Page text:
We view the world through our schemas, which are important beliefs about the world and ourselves. Schemas are stable and enduring patterns of thinking that develop during childhood and are elaborated throughout our life. Since we accept these schemas without question, they become self-perpetuating and very resistant to change. To the extent that our schemas represent reality fairly well, they are useful and serve us well. If our schemas distort reality, they end up being selfdefeating.
Schemas exert their influence on our behavior and strive to ensure their own survival by means of three processes; schema maintenance, schema avoidance, and schema compensation. In this workshop we’ll consider how these processes operate in the nine Enneagram styles.
We’ll see how our schemas maintain themselves by exaggerating information that confirms their world view and minimizing facts that contradict it. We’ll discover how we cognitively, emotionally, and behaviorally avoid triggering our maladaptive schemas in order to escape the negative emotions they stir up. And we’ll investigate how we compensate for these schemas by doing the opposite of what they suggest so we can evade triggering the pain they cause. We’ll also explore which adaptive or useful schemas might replace our maladaptive ones.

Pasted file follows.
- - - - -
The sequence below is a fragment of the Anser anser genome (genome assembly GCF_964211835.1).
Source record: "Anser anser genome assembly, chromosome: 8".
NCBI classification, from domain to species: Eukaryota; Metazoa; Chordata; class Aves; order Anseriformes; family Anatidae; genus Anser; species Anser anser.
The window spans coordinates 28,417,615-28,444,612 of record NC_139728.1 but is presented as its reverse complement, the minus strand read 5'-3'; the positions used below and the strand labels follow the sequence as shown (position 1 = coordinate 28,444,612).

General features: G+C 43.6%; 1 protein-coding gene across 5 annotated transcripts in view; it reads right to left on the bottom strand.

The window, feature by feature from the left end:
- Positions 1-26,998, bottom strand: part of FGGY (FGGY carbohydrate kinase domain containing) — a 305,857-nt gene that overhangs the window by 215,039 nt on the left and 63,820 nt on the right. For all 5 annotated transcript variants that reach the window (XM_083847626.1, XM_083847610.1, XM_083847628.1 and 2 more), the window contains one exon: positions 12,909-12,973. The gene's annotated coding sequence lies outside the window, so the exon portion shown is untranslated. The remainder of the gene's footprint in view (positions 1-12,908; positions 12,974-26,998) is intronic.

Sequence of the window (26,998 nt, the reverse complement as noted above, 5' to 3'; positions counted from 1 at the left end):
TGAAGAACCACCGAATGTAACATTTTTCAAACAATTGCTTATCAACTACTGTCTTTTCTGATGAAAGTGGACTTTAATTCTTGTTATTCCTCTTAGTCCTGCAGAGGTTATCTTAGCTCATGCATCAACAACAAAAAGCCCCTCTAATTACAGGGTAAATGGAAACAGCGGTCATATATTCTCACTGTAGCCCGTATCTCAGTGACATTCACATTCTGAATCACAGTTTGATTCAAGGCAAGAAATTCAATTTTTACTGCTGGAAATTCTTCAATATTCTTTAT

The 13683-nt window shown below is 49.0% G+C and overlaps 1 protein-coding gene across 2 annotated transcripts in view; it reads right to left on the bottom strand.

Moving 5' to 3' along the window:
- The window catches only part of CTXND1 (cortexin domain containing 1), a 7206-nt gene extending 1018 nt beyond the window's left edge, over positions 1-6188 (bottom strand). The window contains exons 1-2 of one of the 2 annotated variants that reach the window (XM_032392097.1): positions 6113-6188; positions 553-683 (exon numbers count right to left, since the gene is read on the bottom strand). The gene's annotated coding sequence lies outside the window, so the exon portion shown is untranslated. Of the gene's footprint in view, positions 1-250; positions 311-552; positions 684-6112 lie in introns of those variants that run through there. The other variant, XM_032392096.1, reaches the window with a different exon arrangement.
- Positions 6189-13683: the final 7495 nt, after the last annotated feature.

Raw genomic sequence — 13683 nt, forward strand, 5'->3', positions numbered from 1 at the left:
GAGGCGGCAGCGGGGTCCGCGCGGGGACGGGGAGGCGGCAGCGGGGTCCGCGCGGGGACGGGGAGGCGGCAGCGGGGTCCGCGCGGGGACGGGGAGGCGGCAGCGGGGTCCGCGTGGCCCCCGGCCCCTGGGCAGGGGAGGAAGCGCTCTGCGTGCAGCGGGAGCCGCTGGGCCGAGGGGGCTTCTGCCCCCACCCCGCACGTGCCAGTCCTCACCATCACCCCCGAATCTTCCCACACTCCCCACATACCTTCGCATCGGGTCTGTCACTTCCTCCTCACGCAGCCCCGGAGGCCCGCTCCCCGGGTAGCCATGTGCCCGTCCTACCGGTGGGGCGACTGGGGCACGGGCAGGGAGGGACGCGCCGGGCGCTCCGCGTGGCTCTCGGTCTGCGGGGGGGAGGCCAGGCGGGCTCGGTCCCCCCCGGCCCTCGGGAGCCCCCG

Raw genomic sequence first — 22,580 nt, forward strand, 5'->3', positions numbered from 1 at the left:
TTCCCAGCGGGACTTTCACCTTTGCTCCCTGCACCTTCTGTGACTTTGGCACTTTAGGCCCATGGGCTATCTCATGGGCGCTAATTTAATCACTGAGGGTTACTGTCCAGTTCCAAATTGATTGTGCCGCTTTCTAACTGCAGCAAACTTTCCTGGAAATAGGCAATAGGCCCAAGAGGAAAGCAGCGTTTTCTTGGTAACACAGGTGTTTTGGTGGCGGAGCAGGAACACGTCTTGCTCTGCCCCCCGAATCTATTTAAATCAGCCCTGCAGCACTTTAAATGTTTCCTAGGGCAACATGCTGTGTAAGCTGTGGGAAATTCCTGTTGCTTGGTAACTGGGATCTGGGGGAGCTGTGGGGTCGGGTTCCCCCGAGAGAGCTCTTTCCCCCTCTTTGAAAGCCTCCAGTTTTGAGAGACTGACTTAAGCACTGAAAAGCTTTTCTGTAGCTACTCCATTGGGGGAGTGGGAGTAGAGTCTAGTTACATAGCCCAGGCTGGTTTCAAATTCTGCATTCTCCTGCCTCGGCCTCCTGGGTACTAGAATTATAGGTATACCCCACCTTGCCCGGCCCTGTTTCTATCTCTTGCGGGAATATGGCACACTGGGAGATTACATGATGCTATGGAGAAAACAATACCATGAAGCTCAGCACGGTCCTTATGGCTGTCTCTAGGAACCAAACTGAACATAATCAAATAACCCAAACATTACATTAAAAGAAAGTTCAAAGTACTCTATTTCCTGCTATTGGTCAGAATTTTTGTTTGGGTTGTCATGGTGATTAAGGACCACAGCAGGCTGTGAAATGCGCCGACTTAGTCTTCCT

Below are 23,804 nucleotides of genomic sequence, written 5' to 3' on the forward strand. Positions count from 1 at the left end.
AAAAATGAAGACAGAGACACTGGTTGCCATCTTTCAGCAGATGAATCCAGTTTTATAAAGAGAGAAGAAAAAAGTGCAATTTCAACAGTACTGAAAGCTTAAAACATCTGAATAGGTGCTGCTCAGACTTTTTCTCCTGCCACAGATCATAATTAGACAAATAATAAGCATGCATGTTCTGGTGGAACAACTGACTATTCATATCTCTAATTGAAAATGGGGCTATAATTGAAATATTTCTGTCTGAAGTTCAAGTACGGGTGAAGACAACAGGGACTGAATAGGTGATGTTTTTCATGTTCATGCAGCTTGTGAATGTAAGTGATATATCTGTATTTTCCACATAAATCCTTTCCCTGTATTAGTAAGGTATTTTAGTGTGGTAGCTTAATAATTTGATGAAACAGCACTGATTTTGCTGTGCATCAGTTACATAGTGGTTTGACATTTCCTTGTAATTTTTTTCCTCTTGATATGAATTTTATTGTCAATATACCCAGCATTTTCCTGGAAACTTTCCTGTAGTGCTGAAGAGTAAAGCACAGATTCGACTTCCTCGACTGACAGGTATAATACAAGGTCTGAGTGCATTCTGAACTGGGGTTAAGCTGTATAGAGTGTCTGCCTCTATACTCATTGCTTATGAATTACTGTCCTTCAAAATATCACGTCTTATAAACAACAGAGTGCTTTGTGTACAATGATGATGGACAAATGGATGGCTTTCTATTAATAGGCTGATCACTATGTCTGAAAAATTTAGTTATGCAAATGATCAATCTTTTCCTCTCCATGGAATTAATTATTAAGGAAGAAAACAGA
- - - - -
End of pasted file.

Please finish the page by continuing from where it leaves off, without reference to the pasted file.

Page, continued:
This workshop will involve some input, personal reflection, small group sharing, and large group feedback.
2005 IEA Global Conference
San Francisco, California, USA